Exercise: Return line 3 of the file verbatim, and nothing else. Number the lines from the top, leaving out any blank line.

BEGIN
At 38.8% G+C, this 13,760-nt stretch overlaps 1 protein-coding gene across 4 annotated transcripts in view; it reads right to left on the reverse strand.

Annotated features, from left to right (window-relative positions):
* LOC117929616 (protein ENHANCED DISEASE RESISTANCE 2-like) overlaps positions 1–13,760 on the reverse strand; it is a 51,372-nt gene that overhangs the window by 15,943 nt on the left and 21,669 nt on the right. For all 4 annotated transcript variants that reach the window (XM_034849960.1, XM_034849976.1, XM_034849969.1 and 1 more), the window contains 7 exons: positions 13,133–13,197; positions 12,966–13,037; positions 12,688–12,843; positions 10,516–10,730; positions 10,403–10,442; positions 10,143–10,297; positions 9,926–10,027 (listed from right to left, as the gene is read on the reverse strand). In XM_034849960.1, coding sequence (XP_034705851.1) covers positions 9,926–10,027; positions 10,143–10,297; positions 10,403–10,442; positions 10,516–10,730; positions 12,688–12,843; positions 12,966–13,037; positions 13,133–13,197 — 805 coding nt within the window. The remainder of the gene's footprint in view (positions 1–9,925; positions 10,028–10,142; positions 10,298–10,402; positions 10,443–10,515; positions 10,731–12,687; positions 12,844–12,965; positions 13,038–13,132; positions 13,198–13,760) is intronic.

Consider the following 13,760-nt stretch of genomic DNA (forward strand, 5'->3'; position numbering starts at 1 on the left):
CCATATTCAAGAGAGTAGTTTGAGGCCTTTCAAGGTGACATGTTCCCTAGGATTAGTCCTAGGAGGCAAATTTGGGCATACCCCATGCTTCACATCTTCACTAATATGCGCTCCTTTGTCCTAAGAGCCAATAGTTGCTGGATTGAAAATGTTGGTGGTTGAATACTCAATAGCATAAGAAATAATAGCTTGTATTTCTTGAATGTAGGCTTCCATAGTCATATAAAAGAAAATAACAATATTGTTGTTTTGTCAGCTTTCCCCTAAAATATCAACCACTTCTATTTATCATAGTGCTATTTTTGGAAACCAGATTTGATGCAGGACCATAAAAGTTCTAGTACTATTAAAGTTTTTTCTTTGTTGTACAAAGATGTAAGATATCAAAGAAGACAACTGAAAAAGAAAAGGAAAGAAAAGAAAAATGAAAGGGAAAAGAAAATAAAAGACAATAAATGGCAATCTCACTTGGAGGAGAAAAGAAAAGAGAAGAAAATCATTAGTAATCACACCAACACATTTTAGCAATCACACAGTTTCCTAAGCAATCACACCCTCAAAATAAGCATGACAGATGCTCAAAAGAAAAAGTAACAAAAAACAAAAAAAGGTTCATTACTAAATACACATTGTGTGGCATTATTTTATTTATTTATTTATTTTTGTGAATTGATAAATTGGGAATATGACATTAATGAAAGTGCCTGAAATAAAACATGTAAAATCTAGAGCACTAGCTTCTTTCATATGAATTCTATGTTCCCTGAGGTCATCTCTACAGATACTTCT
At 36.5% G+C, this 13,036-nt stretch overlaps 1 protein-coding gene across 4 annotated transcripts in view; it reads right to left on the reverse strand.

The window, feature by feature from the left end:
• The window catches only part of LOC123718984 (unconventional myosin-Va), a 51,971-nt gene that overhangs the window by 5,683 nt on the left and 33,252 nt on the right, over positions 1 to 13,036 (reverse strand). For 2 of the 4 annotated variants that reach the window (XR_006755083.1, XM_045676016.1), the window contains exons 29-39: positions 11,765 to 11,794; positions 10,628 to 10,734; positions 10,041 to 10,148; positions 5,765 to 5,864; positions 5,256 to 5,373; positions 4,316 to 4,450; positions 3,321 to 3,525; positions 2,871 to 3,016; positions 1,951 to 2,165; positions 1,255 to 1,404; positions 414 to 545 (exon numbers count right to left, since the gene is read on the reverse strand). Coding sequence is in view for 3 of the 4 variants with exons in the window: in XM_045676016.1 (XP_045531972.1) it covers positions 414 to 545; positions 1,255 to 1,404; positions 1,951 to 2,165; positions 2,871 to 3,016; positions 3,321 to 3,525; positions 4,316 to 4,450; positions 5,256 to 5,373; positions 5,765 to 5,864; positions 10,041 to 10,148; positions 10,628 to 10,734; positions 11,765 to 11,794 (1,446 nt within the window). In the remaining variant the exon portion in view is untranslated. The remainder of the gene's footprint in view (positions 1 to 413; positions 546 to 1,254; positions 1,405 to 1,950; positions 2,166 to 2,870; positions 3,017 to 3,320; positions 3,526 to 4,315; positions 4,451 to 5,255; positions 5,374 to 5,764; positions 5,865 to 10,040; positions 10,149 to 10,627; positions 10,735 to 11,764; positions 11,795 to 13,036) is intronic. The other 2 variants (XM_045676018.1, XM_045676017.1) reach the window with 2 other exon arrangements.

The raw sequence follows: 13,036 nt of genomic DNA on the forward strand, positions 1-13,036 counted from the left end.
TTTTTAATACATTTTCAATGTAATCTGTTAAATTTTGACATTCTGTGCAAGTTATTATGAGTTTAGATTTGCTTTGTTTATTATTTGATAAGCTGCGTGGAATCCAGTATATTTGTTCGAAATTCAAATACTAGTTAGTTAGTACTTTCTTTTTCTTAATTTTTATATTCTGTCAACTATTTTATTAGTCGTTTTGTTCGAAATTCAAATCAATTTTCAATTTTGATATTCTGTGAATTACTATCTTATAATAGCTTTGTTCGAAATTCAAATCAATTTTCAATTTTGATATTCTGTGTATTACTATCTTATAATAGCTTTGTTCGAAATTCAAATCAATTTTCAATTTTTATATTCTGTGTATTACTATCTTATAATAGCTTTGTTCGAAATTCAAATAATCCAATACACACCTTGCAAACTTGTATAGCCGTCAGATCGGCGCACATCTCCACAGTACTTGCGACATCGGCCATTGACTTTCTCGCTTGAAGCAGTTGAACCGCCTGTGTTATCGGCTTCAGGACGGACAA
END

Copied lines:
* LOC117929616 (protein ENHANCED DISEASE RESISTANCE 2-like) overlaps positions 1–13,760 on the reverse strand; it is a 51,372-nt gene that overhangs the window by 15,943 nt on the left and 21,669 nt on the right. For all 4 annotated transcript variants that reach the window (XM_034849960.1, XM_034849976.1, XM_034849969.1 and 1 more), the window contains 7 exons: positions 13,133–13,197; positions 12,966–13,037; positions 12,688–12,843; positions 10,516–10,730; positions 10,403–10,442; positions 10,143–10,297; positions 9,926–10,027 (listed from right to left, as the gene is read on the reverse strand). In XM_034849960.1, coding sequence (XP_034705851.1) covers positions 9,926–10,027; positions 10,143–10,297; positions 10,403–10,442; positions 10,516–10,730; positions 12,688–12,843; positions 12,966–13,037; positions 13,133–13,197 — 805 coding nt within the window. The remainder of the gene's footprint in view (positions 1–9,925; positions 10,028–10,142; positions 10,298–10,402; positions 10,443–10,515; positions 10,731–12,687; positions 12,844–12,965; positions 13,038–13,132; positions 13,198–13,760) is intronic.